As Power’s 2015 IQS press release points out, “Entertainment and connectivity systems remain the most problem-prone area for a third consecutive year, with voice recognition and Bluetooth pairing continuing to top the problem list.” But is that really quality? J.D. Power says that when it asks consumers what quality means to them, their definition is much broader than just absence of defects.

“They also include ‘perceived’ quality, quality of materials, and very much design quality – not only is the component built as designed, but was it designed right in the first place,” a J.D. Power executive said. “The purpose of the IQS, they contend, is to measure quality problems as defined and reported by consumers. “So we take the broad approach that if a consumer considers something a problem, it is counted as a problem, and we count them all the same for a number of reasons. When we look at the degree to which these problems impact overall satisfaction of the customer, there is virtually no difference between design problems and defects.”

Also important to understand is that almost all automakers have gotten so good that the rankings among brands and gaps between them are far less meaningful than they once were. For example, in the 2015 IQS, the gap between Chevrolet in seventh place and Toyota in 10th is just three PP100, or 0.03 problems per vehicle, which seems statistically insignificant.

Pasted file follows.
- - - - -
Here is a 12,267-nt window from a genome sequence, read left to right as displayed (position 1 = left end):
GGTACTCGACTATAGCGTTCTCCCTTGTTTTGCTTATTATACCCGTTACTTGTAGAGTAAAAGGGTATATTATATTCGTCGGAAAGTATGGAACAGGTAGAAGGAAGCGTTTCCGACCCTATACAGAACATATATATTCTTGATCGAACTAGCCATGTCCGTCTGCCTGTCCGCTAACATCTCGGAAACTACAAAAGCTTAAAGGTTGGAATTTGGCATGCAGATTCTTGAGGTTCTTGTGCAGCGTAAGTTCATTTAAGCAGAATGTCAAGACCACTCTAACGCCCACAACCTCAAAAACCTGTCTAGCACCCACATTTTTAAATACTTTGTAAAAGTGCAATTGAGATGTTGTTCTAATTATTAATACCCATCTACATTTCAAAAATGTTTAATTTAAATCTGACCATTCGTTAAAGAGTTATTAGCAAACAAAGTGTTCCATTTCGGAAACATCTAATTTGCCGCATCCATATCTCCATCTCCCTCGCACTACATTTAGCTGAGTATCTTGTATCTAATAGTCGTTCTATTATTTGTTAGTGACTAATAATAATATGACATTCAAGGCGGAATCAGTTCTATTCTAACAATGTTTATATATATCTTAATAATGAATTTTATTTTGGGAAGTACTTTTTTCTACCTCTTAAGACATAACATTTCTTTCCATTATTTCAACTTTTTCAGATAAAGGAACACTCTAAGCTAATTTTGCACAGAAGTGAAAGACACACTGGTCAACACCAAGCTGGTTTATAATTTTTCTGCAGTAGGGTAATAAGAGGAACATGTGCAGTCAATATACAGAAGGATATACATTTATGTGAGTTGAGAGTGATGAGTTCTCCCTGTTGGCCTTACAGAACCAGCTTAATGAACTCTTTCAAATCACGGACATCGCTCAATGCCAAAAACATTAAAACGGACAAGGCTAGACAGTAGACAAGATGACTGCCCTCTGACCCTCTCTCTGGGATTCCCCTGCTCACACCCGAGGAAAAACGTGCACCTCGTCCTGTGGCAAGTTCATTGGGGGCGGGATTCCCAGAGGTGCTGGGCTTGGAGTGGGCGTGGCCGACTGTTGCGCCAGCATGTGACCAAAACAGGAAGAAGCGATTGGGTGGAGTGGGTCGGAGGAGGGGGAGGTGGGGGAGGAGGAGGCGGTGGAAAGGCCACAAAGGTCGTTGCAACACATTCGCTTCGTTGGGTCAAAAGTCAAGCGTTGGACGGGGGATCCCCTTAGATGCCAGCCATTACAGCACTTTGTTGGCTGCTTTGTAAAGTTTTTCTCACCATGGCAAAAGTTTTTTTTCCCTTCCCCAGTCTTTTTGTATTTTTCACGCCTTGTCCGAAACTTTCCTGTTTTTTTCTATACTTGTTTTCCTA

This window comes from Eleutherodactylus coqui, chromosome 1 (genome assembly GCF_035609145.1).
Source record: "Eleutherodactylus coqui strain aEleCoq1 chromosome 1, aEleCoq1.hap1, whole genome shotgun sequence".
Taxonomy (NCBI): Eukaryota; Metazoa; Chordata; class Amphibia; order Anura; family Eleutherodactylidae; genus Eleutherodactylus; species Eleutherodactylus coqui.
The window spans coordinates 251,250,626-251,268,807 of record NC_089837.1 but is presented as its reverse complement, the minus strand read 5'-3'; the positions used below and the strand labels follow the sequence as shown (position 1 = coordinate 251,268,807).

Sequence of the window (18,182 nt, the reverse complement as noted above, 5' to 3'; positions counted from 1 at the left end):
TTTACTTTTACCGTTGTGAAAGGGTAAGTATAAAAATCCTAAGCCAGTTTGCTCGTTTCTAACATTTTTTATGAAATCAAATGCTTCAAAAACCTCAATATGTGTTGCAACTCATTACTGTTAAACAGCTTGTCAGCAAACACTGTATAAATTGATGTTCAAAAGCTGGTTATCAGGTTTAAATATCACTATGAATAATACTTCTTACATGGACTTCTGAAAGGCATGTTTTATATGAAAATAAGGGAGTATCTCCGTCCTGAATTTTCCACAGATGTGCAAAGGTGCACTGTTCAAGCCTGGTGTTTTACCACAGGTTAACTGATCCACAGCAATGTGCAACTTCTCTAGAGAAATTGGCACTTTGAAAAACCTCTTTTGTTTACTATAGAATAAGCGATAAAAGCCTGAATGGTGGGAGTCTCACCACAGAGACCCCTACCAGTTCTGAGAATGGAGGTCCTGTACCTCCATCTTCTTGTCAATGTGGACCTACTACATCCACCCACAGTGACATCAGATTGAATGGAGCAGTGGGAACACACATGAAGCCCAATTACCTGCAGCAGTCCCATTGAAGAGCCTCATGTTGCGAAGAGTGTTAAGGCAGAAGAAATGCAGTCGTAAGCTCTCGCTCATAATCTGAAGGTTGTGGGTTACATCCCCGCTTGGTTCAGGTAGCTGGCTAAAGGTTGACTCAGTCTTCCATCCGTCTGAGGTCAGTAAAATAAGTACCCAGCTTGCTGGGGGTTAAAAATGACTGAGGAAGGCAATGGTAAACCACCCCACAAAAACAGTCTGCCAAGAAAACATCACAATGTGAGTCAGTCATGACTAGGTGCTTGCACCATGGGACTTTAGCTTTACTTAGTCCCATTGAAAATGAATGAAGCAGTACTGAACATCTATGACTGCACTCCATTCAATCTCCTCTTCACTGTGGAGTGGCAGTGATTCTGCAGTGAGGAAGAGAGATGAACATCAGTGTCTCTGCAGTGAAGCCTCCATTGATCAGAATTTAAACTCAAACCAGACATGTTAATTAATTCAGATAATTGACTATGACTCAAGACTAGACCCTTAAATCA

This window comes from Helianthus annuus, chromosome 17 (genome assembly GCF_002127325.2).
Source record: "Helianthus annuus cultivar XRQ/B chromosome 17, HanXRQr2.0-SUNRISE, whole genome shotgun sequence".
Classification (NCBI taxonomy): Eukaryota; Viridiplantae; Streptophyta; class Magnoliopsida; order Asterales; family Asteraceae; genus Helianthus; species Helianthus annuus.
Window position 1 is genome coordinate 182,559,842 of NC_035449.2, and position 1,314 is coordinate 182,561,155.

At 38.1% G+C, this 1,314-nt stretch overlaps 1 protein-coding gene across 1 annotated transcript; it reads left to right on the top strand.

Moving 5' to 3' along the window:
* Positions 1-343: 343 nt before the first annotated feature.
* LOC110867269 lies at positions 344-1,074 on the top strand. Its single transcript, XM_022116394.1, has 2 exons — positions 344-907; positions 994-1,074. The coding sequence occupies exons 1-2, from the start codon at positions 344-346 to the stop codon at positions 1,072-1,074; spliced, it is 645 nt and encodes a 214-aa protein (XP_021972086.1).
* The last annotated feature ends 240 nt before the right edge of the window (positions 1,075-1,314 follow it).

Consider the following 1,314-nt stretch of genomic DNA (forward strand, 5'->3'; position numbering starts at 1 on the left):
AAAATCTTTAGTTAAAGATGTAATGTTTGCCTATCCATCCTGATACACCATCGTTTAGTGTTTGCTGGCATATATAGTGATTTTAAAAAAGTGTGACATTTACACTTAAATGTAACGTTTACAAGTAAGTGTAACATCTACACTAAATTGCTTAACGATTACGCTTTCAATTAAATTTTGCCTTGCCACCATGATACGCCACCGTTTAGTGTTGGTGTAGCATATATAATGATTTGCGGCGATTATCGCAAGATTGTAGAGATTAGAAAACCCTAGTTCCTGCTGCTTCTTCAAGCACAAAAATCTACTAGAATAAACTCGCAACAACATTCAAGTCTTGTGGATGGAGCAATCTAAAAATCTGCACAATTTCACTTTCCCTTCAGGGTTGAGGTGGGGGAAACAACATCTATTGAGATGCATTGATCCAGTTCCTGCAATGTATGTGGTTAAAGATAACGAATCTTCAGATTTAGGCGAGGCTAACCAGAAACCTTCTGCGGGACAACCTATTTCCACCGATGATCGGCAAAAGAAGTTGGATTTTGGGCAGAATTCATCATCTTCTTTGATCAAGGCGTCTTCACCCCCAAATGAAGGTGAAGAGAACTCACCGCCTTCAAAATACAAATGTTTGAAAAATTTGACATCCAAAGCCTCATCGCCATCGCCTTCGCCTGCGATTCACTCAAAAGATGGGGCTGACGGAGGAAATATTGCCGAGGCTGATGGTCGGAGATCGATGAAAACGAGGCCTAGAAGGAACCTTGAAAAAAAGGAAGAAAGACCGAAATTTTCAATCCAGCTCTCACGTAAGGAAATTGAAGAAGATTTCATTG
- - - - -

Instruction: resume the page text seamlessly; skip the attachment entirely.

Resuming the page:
Of the 15 brands above industry average, Porsche, Kia, and Jaguar placed first through third at 80, 86, and 93 PP100, followed by Hyundai (95), Infiniti (97), BMW (99), Chevrolet (101), Lincoln (103), then Lexus and Toyota (tied at 104). So are affordable Korean Hyundais meaningfully better than Japanese luxury Lexus vehicles because their owners reported 0.09 fewer problems per vehicle? Are low-priced domestic Chevrolets significantly better than luxury German Mercedes-Benzes, which placed 15th at 111 PP100?

Power also loves to titillate the media by grouping results by national origin. “Korean brands lead the industry in initial quality… averaging 90 PP100,” said the 2015 press release. “For the first time in the study, European brands (113 PP100) surpass Japanese brands (114 PP100), while domestic makes (114 PP100) equal the Japanese for only a second time.”

Sincere kudos to Korean corporate cousins Hyundai and Kia for improving dramatically in recent years. But how meaningful are such comparisons when low-volume Porsche sits at the very top of this year’s survey (how many proud new Porsche owners are willing to report any problems with their expensive rolling status symbols?) while high-volume German VW places 24th and Italian Fiat dead last? When small-volume Japanese luxury marque Infiniti sits fourth and hot-selling Japanese Subaru places an embarrassing 30th out of 33 ranked brands?

JDP’s Vehicle Dependability Surveys (VDS), which track customer-reported problems after three years of ownership, are much more meaningful, in this view. The 2015 VDS results to be released later this year will rank owner-reported problems over a three-year span. Our advice: check the surveys, then comparison-drive your top choices before deciding.

[Source: Autoblog]